• More recent DLC programs involve installation of programmable communicating thermostats for customers. Smart thermostats allow remote adjustment of temperature settings, so the utility can remotely adjust the temperature upward to reduce demand. After an event, the temperature setting is readjusted to the pre-event, customer-selected level.

2. Acronyms/Definitions
  1. DLC – Direct Load Control
  2. DBP - Demand Bidding Program - Provides incentive payments of up to $0.50/kWh for day-ahead curtailment commitments and $0.60/kWh for day-of commitments Participants place bids online the day before the event for the amount of power they are willing to reduce, in increments of 2 hours or more. DBP events usually take place from noon to 8:00 p.m. and can occur on any weekday excluding holidays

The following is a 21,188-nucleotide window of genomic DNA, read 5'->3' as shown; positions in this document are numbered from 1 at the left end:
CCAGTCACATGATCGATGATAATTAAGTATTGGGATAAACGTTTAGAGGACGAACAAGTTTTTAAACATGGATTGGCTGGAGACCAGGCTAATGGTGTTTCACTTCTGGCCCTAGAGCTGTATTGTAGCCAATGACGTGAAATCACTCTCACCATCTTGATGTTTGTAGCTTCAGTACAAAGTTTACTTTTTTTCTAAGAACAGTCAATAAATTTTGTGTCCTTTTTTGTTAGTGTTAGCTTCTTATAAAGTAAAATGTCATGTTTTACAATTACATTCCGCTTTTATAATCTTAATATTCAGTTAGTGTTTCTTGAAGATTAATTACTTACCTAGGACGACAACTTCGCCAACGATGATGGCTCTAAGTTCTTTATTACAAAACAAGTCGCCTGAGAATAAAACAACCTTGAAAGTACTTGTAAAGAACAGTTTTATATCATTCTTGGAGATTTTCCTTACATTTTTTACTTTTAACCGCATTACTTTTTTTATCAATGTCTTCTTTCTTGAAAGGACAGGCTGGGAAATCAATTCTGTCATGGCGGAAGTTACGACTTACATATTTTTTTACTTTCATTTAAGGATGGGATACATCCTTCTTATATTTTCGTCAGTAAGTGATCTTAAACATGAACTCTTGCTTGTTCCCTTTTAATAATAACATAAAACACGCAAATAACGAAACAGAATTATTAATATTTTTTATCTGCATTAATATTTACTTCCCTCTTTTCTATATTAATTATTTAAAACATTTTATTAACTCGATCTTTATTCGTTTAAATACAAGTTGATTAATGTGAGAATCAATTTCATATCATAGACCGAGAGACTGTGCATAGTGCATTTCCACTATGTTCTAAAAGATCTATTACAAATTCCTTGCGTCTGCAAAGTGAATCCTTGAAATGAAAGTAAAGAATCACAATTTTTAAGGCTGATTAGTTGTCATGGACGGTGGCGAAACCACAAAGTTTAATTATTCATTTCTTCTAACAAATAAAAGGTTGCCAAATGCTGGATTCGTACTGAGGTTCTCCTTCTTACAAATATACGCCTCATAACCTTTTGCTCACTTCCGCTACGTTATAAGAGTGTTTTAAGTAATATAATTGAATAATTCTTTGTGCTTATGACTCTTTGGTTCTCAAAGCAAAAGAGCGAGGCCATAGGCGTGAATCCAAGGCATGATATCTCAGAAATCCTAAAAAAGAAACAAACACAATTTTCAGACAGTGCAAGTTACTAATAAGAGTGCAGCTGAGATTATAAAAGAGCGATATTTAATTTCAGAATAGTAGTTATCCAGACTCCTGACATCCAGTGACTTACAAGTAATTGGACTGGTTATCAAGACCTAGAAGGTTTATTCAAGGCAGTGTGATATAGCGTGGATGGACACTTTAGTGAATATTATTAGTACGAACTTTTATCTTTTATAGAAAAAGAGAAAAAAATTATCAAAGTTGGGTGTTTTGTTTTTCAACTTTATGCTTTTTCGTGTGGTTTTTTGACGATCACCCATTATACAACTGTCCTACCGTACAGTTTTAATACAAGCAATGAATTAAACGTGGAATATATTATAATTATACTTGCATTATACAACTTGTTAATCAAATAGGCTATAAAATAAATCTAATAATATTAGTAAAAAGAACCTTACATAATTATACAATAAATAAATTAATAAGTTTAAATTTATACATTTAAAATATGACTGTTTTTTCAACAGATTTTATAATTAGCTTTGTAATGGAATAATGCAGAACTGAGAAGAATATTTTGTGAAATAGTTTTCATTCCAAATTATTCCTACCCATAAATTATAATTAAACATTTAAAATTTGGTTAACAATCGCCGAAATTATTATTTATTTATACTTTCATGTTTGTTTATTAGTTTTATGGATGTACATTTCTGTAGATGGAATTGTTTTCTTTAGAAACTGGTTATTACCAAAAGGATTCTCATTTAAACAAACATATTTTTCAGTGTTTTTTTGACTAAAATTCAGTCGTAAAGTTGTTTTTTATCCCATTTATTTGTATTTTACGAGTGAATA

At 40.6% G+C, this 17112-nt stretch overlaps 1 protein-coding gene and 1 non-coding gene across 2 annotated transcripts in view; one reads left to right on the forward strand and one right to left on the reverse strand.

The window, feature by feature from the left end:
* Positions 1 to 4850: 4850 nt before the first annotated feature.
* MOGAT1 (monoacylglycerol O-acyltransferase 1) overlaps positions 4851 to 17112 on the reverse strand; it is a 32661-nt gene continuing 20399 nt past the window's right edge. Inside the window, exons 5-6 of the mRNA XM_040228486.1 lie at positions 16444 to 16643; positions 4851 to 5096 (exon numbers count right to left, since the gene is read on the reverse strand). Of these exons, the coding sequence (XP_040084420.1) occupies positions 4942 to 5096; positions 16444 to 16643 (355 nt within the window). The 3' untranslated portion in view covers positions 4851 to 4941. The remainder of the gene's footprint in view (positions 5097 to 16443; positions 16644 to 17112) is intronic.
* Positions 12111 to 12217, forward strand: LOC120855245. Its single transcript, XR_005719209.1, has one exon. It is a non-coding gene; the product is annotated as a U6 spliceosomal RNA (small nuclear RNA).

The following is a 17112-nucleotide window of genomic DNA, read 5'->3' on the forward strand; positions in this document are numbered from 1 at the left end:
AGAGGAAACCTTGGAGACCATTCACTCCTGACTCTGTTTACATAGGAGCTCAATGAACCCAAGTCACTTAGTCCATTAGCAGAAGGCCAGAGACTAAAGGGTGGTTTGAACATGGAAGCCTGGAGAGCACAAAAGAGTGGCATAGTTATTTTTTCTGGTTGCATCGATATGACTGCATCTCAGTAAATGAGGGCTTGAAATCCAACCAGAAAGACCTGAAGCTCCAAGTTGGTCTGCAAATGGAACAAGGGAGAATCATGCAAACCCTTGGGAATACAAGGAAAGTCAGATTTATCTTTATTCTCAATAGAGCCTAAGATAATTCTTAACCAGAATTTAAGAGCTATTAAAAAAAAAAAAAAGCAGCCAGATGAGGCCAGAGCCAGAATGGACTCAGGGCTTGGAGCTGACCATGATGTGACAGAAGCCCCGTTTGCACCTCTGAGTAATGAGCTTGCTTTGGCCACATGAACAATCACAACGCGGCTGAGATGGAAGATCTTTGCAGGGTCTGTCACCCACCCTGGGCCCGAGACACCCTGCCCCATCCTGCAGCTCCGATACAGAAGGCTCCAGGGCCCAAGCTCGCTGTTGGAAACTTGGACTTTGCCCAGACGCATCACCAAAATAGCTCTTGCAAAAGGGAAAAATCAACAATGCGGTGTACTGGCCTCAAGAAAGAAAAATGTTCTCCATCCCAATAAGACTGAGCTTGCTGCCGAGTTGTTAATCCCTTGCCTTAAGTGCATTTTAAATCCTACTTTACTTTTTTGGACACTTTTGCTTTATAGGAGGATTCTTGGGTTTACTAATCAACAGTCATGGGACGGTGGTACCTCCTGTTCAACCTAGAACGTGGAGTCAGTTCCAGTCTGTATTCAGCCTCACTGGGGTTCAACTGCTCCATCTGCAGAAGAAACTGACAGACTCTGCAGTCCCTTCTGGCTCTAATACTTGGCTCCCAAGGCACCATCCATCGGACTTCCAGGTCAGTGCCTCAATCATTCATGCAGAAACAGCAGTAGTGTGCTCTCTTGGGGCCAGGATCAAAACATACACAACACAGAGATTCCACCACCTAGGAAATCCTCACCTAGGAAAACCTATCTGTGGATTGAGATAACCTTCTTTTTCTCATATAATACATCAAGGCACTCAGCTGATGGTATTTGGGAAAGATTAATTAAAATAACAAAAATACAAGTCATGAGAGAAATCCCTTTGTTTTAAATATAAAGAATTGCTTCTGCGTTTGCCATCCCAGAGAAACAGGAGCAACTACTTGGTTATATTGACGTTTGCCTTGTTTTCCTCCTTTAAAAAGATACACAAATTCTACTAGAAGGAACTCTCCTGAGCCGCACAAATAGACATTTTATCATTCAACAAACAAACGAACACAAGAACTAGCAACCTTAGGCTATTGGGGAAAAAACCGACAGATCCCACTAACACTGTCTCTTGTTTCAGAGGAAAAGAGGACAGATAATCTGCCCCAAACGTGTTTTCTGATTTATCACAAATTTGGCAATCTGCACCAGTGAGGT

1. SCE DBP
    2. PG&E DBP
  3. BIP - Base Interruptible Program - Allows participants to nominate a level of "firm" service (the amount of electricity necessary to meet operational requirements during an interruption) that is below their historic average maximum demand. They receive a monthly incentive payment based on the size of the remaining, curtailable portion of their load, in return for committing to reduce to the firm level when called upon by the utility. The incentives are typically about $7 per committed kW per month for curtailment of 15% of load when called by the utility with 30-minute notice. There is a minimum drop of 100 kW per event. PG&E and SDG&E, however, offer a longer, 3-hour, notice in exchange for a lower incentive option ($3/kW). Curtailment requests cannot exceed one per day (of up to four hours), ten per month, or 120 hours per year (90 hours for the lower incentive options).